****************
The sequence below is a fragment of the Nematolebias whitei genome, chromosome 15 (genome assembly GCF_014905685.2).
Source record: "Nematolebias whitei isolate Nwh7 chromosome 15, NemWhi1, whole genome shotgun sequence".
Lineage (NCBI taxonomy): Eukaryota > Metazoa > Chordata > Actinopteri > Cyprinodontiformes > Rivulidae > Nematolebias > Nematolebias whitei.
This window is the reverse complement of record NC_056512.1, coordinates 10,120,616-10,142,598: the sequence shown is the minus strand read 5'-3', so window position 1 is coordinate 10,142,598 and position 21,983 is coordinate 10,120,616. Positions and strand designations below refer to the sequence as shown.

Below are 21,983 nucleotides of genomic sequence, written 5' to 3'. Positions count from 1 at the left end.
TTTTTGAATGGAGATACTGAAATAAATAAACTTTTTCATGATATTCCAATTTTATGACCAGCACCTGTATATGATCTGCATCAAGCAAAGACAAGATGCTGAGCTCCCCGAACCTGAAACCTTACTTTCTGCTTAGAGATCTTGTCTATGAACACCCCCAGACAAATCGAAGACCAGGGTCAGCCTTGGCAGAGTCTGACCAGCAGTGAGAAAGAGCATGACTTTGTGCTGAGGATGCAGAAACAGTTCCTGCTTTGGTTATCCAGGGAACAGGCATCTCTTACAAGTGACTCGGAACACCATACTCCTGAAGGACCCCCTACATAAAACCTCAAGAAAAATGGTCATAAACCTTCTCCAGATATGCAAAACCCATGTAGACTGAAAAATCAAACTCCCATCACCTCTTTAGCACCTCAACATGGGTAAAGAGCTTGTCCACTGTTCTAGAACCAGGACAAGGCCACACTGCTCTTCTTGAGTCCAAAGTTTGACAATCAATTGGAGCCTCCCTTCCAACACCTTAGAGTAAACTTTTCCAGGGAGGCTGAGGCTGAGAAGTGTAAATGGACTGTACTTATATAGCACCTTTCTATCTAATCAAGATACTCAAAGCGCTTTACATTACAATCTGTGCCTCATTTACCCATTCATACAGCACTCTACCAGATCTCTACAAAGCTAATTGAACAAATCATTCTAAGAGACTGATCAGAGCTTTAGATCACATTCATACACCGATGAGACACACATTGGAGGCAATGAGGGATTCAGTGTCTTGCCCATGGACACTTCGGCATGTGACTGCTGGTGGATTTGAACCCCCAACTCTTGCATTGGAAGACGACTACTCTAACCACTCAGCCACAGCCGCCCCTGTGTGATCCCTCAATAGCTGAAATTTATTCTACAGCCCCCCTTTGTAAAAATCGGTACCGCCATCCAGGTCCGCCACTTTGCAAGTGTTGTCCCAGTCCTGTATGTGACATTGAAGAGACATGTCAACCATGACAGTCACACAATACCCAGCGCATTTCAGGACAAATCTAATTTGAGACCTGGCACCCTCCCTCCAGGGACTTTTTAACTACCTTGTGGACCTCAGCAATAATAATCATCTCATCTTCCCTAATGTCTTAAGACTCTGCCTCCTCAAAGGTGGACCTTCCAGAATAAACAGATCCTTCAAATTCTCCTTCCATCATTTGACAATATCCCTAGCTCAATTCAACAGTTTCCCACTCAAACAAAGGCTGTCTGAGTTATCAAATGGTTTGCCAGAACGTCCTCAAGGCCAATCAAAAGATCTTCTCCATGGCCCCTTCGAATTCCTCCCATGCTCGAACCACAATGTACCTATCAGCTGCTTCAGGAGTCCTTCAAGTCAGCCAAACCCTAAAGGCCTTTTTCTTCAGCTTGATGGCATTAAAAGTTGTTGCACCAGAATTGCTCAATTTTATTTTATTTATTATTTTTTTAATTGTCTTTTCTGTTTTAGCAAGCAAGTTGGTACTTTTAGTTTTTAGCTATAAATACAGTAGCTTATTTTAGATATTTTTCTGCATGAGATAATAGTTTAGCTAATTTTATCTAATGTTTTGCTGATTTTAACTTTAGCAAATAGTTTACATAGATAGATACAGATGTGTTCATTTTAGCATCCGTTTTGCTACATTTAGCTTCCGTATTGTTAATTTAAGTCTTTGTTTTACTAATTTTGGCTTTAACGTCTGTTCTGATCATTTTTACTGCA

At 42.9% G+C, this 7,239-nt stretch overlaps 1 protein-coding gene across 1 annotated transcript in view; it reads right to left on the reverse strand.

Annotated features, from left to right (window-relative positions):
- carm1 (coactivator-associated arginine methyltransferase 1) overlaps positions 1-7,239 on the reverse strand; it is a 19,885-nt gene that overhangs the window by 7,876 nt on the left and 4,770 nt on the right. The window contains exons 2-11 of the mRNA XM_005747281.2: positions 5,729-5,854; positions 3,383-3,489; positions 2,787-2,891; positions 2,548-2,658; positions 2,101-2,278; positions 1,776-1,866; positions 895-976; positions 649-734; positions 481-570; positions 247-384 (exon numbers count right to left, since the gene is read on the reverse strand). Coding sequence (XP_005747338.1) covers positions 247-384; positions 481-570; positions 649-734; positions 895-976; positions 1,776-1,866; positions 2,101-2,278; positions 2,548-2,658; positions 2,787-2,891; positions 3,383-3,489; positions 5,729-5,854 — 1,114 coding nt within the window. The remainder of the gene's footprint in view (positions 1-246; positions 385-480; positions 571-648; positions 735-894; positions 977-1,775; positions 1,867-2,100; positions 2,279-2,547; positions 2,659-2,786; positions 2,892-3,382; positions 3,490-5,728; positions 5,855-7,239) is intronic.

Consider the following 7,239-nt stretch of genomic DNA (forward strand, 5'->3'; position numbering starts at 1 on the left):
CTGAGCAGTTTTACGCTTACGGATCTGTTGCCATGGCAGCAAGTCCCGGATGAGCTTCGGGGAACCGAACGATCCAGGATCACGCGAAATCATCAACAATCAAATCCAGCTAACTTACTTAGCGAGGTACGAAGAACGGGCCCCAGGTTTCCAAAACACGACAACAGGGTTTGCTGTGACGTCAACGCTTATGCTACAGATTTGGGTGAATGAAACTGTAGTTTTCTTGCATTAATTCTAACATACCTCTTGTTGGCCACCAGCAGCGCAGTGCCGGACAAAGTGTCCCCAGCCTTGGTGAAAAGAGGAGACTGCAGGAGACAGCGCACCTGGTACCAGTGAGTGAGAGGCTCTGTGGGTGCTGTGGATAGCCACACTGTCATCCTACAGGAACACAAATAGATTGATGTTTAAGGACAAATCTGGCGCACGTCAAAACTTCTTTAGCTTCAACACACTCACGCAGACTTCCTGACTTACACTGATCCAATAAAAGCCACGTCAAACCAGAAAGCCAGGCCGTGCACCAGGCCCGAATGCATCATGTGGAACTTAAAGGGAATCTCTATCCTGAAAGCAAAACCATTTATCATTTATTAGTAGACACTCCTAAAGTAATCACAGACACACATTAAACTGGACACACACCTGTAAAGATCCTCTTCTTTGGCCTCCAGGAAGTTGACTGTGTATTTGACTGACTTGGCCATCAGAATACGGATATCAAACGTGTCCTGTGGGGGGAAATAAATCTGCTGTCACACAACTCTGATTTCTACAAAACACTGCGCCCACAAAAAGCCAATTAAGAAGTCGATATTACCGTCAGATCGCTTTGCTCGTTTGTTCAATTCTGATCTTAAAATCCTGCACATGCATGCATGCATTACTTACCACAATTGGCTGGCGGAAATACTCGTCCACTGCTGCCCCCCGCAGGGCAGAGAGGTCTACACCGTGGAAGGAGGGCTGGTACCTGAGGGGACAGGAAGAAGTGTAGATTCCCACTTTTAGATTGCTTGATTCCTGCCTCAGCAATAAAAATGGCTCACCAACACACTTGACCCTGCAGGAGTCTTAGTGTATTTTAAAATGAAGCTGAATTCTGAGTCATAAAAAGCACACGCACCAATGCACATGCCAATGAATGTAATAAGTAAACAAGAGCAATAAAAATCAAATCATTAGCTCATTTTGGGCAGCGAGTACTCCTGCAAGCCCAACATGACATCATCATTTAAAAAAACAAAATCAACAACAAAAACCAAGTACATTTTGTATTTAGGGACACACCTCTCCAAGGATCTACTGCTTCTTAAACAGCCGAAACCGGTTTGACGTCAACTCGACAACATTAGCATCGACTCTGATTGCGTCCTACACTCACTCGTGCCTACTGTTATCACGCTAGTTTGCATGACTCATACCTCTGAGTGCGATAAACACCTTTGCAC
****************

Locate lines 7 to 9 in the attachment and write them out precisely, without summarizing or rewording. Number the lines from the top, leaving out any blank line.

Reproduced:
At 42.9% G+C, this 7,239-nt stretch overlaps 1 protein-coding gene across 1 annotated transcript in view; it reads right to left on the reverse strand.

Annotated features, from left to right (window-relative positions):
- carm1 (coactivator-associated arginine methyltransferase 1) overlaps positions 1-7,239 on the reverse strand; it is a 19,885-nt gene that overhangs the window by 7,876 nt on the left and 4,770 nt on the right. The window contains exons 2-11 of the mRNA XM_005747281.2: positions 5,729-5,854; positions 3,383-3,489; positions 2,787-2,891; positions 2,548-2,658; positions 2,101-2,278; positions 1,776-1,866; positions 895-976; positions 649-734; positions 481-570; positions 247-384 (exon numbers count right to left, since the gene is read on the reverse strand). Coding sequence (XP_005747338.1) covers positions 247-384; positions 481-570; positions 649-734; positions 895-976; positions 1,776-1,866; positions 2,101-2,278; positions 2,548-2,658; positions 2,787-2,891; positions 3,383-3,489; positions 5,729-5,854 — 1,114 coding nt within the window. The remainder of the gene's footprint in view (positions 1-246; positions 385-480; positions 571-648; positions 735-894; positions 977-1,775; positions 1,867-2,100; positions 2,279-2,547; positions 2,659-2,786; positions 2,892-3,382; positions 3,490-5,728; positions 5,855-7,239) is intronic.